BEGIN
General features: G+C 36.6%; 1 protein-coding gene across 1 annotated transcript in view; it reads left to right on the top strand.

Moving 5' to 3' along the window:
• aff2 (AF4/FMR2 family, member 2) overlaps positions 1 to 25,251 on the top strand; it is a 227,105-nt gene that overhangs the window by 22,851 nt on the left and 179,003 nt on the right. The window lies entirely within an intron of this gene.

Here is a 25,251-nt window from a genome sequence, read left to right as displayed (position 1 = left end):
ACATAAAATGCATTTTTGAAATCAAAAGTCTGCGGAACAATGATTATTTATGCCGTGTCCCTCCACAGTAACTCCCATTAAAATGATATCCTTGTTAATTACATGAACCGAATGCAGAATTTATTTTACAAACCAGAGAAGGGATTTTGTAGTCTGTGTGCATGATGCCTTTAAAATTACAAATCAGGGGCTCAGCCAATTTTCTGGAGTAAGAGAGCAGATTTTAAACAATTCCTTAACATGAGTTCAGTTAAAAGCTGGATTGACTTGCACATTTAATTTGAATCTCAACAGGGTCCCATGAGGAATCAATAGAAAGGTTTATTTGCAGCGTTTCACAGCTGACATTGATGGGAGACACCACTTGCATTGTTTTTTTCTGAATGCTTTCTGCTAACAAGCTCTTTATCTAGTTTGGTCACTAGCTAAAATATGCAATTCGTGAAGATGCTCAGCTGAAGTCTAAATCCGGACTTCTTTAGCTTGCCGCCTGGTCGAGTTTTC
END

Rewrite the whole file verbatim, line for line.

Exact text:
General features: G+C 36.6%; 1 protein-coding gene across 1 annotated transcript in view; it reads left to right on the top strand.

Moving 5' to 3' along the window:
• aff2 (AF4/FMR2 family, member 2) overlaps positions 1 to 25,251 on the top strand; it is a 227,105-nt gene that overhangs the window by 22,851 nt on the left and 179,003 nt on the right. The window lies entirely within an intron of this gene.

Here is a 25,251-nt window from a genome sequence, read left to right as displayed (position 1 = left end):
ACATAAAATGCATTTTTGAAATCAAAAGTCTGCGGAACAATGATTATTTATGCCGTGTCCCTCCACAGTAACTCCCATTAAAATGATATCCTTGTTAATTACATGAACCGAATGCAGAATTTATTTTACAAACCAGAGAAGGGATTTTGTAGTCTGTGTGCATGATGCCTTTAAAATTACAAATCAGGGGCTCAGCCAATTTTCTGGAGTAAGAGAGCAGATTTTAAACAATTCCTTAACATGAGTTCAGTTAAAAGCTGGATTGACTTGCACATTTAATTTGAATCTCAACAGGGTCCCATGAGGAATCAATAGAAAGGTTTATTTGCAGCGTTTCACAGCTGACATTGATGGGAGACACCACTTGCATTGTTTTTTTCTGAATGCTTTCTGCTAACAAGCTCTTTATCTAGTTTGGTCACTAGCTAAAATATGCAATTCGTGAAGATGCTCAGCTGAAGTCTAAATCCGGACTTCTTTAGCTTGCCGCCTGGTCGAGTTTTC